Why Gender Equality Online Is a Human Rights Issue

Veronica Birga, Women’s Human Rights Section, Office of the High Commissioner for Human Rights, said the human rights framework must be seen as a helpful guidance to States and private companies to ensure that information and communication technologies supported human rights, including gender equality. This framework was also critical in identifying marginalized groups and populations and in addressing the gender digital divide, which perpetuated and aggravated gender inequality. Finally, and crucially, lessons gathered from years of the fight for gender equality offline could be applied online too.

Amos Toh, a legal advisor to the Special Rapporteur on freedom of expression, noted that some intersectional elements were missing from the discussions at the Forum, in particular with regard to sexual orientation and an intersection of online and offline violence, particularly for people of different sexual orientation and gender identity. There was a vacuum in the protection afforded by States to lesbian, gay, bisexual, transgender and intersex persons, including when they suffered violence.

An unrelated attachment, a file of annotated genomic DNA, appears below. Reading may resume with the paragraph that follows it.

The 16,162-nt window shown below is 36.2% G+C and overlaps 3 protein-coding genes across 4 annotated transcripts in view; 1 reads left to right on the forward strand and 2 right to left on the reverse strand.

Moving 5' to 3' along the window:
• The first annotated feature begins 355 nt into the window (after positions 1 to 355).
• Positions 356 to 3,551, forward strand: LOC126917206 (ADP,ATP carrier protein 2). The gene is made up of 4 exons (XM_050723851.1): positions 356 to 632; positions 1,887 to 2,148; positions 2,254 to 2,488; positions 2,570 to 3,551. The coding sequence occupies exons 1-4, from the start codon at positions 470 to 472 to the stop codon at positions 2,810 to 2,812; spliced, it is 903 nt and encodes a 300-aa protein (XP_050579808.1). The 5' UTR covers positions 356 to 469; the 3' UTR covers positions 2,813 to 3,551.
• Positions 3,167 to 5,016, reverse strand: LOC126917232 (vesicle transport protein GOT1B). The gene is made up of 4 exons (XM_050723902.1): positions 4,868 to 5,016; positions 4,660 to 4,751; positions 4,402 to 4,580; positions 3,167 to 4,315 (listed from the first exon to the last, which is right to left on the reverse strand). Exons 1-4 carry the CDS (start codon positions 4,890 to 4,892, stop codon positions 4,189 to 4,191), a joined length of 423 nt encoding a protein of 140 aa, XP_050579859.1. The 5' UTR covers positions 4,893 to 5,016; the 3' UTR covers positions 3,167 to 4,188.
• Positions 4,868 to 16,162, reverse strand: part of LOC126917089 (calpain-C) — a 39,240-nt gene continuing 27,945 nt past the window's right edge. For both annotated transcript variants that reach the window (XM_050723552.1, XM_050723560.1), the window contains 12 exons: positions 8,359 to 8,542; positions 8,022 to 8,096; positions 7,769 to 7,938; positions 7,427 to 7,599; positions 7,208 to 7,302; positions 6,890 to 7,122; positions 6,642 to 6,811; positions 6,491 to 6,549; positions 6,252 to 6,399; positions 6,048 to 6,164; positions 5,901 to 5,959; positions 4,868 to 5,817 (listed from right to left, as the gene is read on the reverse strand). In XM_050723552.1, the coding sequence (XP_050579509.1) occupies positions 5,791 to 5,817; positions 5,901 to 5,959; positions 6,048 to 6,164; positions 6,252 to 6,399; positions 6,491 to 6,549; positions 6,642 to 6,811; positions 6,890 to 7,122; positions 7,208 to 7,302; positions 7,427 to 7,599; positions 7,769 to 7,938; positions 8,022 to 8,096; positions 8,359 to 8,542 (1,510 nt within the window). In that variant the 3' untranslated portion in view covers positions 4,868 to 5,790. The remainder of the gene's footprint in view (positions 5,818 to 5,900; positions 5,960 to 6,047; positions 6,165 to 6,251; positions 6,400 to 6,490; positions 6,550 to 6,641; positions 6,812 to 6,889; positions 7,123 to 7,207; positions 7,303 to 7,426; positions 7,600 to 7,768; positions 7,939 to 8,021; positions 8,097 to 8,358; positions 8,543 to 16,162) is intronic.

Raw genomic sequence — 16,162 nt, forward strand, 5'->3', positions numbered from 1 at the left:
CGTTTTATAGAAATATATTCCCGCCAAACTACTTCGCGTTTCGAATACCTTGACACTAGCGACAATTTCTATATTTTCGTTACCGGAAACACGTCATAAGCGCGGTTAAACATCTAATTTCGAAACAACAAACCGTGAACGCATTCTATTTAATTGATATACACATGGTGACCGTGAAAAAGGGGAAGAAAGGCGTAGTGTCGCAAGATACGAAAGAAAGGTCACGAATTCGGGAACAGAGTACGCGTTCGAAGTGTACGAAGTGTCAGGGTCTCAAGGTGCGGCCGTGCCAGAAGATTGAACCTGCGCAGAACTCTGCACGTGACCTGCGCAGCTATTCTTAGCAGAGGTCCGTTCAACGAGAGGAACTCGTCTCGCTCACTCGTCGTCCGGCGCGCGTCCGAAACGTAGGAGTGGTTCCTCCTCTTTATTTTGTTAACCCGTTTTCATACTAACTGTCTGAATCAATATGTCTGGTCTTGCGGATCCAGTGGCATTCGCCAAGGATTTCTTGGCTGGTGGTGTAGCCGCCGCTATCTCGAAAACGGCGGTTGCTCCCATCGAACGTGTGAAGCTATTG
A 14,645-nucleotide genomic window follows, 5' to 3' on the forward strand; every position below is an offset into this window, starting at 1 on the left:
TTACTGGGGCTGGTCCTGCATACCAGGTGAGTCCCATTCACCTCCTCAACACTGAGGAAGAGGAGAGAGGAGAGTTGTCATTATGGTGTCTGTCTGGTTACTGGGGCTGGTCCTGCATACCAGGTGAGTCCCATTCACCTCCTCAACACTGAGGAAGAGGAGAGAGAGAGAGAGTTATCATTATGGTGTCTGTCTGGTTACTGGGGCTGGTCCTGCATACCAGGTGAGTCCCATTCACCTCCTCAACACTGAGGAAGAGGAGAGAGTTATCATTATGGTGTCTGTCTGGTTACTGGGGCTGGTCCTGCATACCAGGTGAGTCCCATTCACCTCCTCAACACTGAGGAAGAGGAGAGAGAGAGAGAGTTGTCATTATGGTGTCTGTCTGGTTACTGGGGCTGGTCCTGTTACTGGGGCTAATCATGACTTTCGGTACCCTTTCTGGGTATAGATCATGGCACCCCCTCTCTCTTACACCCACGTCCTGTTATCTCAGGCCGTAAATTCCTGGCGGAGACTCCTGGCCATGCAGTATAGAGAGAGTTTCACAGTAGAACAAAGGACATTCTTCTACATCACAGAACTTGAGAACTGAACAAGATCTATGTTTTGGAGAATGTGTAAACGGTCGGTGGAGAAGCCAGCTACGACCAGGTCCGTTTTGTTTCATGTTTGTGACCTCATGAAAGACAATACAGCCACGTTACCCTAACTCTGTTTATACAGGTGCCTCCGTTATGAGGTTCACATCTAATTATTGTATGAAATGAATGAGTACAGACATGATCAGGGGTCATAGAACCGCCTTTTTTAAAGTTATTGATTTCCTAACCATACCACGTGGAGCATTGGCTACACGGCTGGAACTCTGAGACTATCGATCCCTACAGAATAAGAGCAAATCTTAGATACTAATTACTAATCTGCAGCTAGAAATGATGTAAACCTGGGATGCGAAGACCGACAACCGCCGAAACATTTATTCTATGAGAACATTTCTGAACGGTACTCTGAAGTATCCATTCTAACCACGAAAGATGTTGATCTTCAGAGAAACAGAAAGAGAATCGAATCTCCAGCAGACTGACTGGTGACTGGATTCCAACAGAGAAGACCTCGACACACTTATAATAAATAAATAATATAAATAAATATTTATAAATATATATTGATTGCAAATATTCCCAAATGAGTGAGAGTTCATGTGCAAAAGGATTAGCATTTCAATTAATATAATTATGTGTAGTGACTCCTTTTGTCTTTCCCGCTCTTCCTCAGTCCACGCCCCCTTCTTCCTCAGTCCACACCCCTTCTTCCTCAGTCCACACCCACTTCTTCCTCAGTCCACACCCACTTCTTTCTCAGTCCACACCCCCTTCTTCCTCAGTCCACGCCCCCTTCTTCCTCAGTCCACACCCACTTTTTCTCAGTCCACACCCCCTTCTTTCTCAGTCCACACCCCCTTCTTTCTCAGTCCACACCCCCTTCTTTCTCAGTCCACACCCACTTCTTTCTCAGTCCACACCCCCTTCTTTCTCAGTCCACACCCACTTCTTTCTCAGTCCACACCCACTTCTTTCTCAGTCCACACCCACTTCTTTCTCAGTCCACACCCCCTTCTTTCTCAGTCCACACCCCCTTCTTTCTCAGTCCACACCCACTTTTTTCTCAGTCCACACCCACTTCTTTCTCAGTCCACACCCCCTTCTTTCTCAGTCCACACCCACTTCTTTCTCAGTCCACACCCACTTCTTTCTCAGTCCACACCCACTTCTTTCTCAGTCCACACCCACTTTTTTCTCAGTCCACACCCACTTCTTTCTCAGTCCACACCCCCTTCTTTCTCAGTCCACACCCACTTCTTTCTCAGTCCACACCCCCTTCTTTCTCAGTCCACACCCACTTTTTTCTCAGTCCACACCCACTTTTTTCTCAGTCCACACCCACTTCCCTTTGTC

Patricia Schulz, a member of the Committee on the Elimination of All Forms of Discrimination against Women, said that the Committee had addressed the protection of women and girls from online violence in its general recommendation N°36 on access to education for women and girls, which contained a whole paragraph on cyberbullying.

Innovation, New and Emerging Technologies

María Paz Canales, Executive Director of Derechos Digitales, noted that technology was not neutral, and warned against automatic engagement in algorithmic decision-making. Women were not a homogenous category, she said, and noted that when it came to women and use of technology, there was too much focus on addressing how to tackle violence against women online. Whereas that focus was necessary, there should also be more focus on how to enhance women’s access to the Internet.